Foundry Law Group Blog

Reclassifying an Independent Contractor into an Employee

As we all know well, Independent contractors (ICs) must pay their own state and federal income taxes, and with employees an employer has to collect federal taxes and pay part of the Social Security and Medicare taxes. As a result, a number of business owners prefer to hire Independent Contractors. However, there exists a fine line between ICs and Employees and  there are a number of factors to consider to determine when determineing whether the person you have hired is an Independent Contractor or a disguised Employee.

After you have made the decision to converting an IC to an employee there are a number of formalities that need to be completed including, but not limited to, formally hiring the IC as an employee and placing them on a payroll. Several changes occur to the type of federal tax forms you issue to the worker, deductions you will need to make from their paychecks, and employment rules. In case you come across this phrase in the materials listed below, the IRS refers to this conversion process as “voluntary reclassification.”

When to begin the Conversion Process:

(1) During the current tax year. If reclassification is effective immediately, then for the 2010 tax period you will issue to your workers both a 1099-MISC and W-2 form.

(2) The beginning of the next tax year. If you keep workers as ICs until January 1, 2011 and then treat them as employees, only a 1099-MISC form is required for this year and W-2s will be used after that.

There is one little caveat with changing employment status. Due to ongoing legislation, the IRS has become stricter with the use of ICs and what employment relationship qualifies for IC status. Consequently, the IRS may audit an employer who reclassifies an employee as an IC to determine if there has been a significant change in the employment relationship to justify the reclassification.

However, that being said, a voluntary reclassification from IC-to-employee is less likely to come under scrutiny. To underscore this shift in your employment relationship with your workers, I suggest giving them formal offers of employment that outline their added responsibilities, work polices, etc., and maintain a copy of the letters along with their basic information. If you are converting several IC’s you may also consider putting together employment agreements and handbooks.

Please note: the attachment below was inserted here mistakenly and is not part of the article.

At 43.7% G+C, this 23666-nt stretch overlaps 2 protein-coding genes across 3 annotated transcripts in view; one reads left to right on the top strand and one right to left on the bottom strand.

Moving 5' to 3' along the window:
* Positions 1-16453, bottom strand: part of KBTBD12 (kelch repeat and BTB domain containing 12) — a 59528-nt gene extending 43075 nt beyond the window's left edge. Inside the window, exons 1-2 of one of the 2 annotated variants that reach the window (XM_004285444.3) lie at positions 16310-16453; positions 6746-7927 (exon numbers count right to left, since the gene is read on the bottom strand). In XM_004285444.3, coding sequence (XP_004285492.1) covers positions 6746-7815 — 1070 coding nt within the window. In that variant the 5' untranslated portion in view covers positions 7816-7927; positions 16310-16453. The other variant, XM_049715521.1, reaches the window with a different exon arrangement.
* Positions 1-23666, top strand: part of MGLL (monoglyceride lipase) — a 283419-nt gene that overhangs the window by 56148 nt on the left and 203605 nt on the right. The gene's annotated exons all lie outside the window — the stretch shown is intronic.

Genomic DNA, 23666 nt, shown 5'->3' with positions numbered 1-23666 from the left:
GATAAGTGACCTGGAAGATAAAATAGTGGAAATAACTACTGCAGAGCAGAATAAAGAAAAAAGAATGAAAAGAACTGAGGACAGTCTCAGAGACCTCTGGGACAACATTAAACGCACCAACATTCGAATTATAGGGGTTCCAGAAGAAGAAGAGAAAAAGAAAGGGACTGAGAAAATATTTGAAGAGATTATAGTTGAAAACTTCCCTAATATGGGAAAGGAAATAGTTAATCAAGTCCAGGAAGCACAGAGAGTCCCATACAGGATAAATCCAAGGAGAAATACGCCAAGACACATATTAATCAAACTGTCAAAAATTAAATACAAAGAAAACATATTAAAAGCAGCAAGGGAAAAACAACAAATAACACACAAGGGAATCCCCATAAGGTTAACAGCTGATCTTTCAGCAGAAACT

Below is a list of Federal and Washington State procedures and applications that must addressed before the conversion process is complete.

Federal and State procedures

Federal Procedures

  • Apply for a Federal Employer Identification Number from the IRS unless you already have one. It is also referred to as the Employer Tax ID or SS-4 Form. To contact the IRS directly for the EIN, the number is 1-800-829-4933. Apply for an EIN Online along with instructions
  • Complete the Employee Eligibility Verification I-9 form within three days of hiring your first employee. The form is not filed, instead an employer must maintain it as part of the worker’s records for 3 years after the date of hire or up to 1-year after termination of employment, whichever is later. Download Instructions and I-9 Form Employment Eligibility Verification
  • Pay half of the OASDI contribution under Social Security (Old-age, Survivors, and Disability Insurance). For 2010, this is 6.2% of wages paid up to annual wage base of $106,800. The employee’s share is also 6.2%.
  • Pay part hospital insurance contribution (Medicare). For 2010, this is 1.45% of all wages paid. The employee’s share is also 1.45%.
  • Issue W-2 forms at the end of tax period when employee status is effectively begins. W-2.
  • File either Employer’s Quarterly Tax Return 941 Form, or Employer’s Annual Federal Tax Return 944 Form. Originally, small business with an annual income tax liability of $1000 or less were required to file the 944 Form. As of January 1, 2010, businesses may contact the IRS opt in or opt out of filing the 944. Reporting Federal Tax Return 941 Form.
  • File Employer’s Annual Federal Unemployment Tax Return (FUTA) if wages paid were $1500 or more for any quarter or one or more employees worked for you for at least 20 weeks out of the year. This comes from your own funds; employees’ wages are not withheld and used towards this. Reporting FUTA taxes and Instructions


  • Re-file your Master Business Application to indicate employee-hiring status. This will also register and open accounts for worker’s compensation with the Department of Labor and Industries and unemployment insurance with the Employment Security Department. Hiring Employees and Registering with Washington State
  • Report newly hired and re-hired employees to the state’s directory within 20-days. New Hire Reporting Program. You will need to enter your Federal EIN.
  • Obtain Worker’s Compensation Insurance either through a private insurer, Washington’s Worker’s Compensation Insurance program, or as self-insured. Also, file quarterly workers’ hour and compensation reports. Worker’s Compensation and More Information Here
  • File and Pay Unemployment Insurance Tax Here.
  • Meet minimum wage and hour requirements. Link to Washington State’s policies
  • Post required workplace labor posters State and Federal



For questions on determining whether to convert your IC into an Employee as well as help completing the procedures please feel free to contact us.

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